… (continued from prior blog) The Summer of 2005 would come and go. Mom went back to Milford and I stayed on Cape Cod. That Summer would be the year that my life would forever change as I knew it. My marriage was changing, I knew it, my husband knew it. Our children were beginning to feel things, to hear things. My sons would walk past me and glance a little longer in my eyes and I was making extra trips to the drugstore to buy eyedrops to take away the red from sleepless nights and repressed tears.

I was in a glass house. I was in a glass house where there was no transparency. A sublime state between sanctity and insanity. I was living life by just purely existing. I could not escape my reality. I could not change what was happening. I could not run from the truth. I wanted to unzip my soul from my body and give it back to God before I unintentionally would hurt Him because I no longer cared anymore. I was the good girl my whole life, always following by the rules, no drinking, no drugging, the girl who would give her shirt off of her back to the person that was sticking the knife in her side.  The good girl who always dressed sweet, the good girl that would bake cupcakes and cookies for everybody because she loved to see people happy and smile. The neighborhood Mom who the neighborhood kids would come over and was known as the candy lady because she always gave candy and snacks and sweet treats – and I did all of these things because nobody would do them for me – and I gave, and I gave, and I gave so much to the point that when I looked behind me I couldn’t find me anymore. I was distributed among different people. People who in reality, would have never given me a moment of their time – but I always gave a moment of my time because I knew what it was to be alone. So I filled all those empty spots in my life with kindness and love – to give away, only to have the recipients take, and take, and take. I wanted to be reckless. What my heart did not want to accept was something that my soul already knew. I had reached a point where I knew that something broke in me. I had to escape my own skin because to be in it one moment longer was unbearable.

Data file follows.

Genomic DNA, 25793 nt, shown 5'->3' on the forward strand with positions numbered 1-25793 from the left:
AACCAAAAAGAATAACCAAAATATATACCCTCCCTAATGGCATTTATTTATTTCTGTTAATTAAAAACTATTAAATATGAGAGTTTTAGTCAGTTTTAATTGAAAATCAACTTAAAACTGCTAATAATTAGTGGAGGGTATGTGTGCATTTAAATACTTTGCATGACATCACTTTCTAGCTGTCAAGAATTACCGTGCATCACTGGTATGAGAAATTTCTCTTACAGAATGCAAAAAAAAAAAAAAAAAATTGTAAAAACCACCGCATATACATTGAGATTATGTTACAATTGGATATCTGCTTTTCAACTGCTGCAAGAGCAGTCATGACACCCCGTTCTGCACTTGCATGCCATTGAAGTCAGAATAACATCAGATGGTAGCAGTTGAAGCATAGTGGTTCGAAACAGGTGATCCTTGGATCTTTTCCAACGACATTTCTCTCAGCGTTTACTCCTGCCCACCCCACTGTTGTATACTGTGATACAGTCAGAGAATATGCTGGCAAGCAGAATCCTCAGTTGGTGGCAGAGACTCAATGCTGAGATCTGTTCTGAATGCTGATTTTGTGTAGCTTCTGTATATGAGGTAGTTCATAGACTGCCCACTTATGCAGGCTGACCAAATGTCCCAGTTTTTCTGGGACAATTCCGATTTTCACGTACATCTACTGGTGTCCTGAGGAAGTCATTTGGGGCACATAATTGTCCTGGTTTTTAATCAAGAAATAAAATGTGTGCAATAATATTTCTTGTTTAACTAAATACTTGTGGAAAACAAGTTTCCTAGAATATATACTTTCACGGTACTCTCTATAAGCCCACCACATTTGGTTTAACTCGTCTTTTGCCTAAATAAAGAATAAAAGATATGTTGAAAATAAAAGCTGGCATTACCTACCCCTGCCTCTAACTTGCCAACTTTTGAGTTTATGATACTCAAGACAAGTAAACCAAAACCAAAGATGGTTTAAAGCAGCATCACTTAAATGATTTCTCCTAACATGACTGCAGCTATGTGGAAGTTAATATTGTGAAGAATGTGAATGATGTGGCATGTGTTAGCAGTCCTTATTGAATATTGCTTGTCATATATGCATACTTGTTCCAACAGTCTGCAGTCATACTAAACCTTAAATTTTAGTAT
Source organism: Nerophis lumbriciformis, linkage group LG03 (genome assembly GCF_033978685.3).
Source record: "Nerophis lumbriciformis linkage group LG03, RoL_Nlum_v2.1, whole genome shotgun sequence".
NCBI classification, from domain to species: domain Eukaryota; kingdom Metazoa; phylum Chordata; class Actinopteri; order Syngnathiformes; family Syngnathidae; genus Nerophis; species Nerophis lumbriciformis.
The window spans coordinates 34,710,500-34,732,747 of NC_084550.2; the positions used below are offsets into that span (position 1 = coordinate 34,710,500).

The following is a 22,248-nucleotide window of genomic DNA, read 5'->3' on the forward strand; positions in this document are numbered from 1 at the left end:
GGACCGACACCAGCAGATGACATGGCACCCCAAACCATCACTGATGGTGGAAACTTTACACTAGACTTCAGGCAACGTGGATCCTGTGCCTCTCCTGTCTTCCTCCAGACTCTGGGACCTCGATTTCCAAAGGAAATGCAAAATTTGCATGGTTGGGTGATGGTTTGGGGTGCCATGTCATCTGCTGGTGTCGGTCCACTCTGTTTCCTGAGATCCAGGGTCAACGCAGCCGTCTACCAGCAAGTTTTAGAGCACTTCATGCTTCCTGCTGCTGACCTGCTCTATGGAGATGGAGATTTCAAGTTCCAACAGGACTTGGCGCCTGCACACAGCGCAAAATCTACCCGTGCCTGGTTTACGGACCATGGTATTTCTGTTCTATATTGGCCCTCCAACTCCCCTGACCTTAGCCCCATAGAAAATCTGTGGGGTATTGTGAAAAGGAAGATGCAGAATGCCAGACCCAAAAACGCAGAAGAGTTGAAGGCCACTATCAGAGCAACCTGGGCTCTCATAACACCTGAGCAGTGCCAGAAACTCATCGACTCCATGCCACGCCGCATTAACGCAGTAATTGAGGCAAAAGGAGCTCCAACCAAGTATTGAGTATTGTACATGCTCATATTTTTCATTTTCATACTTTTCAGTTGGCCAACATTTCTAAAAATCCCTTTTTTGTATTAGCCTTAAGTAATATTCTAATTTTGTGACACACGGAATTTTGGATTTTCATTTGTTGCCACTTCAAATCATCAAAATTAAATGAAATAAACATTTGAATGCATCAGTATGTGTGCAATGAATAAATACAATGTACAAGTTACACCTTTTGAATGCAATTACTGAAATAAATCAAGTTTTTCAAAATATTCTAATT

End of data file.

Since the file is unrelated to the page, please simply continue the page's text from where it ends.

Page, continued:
I met Joey when I was 17 years old. I was working two jobs. Not having a car, I had to walk everywhere and so I would walk miles and miles a day in the morning after weekday Mass to get to my first job which was cleaning a high end resort on Cape Cod. After my job was done at 3:00 PM, I would walk to my second job which was in retail. When that job ended at 9:00 PM I would walk home. I had only known hard work my entire life, so working two jobs was something that made me happy. I enjoyed being independent and making my own money. I relied on no one as I had my entire life. When I needed groceries, I would go food shopping and I would have to carry them home and walk miles just to get home. When my laundry had to be washed I walked my laundry down to the laundromat and then walk it back home. I never once felt bad for myself because this was normalcy to me. Independence became my drug. I craved it. I needed it for control, because everything else in my life was out of control, my independence grew in my DNA and in the end it would overtake my being. For me to rely on someone was weakness and in my early 30s, God had had quite enough of my ways.

September 2005, the kids went back to school. Ryan began the seventh grade and Andrew was in the first grade. A new beginning for the children as Ryan was starting junior high and Andrew was a first grader. It was an exciting time for the kids and to see their joy carried me a lot that Autumn going into the Winter.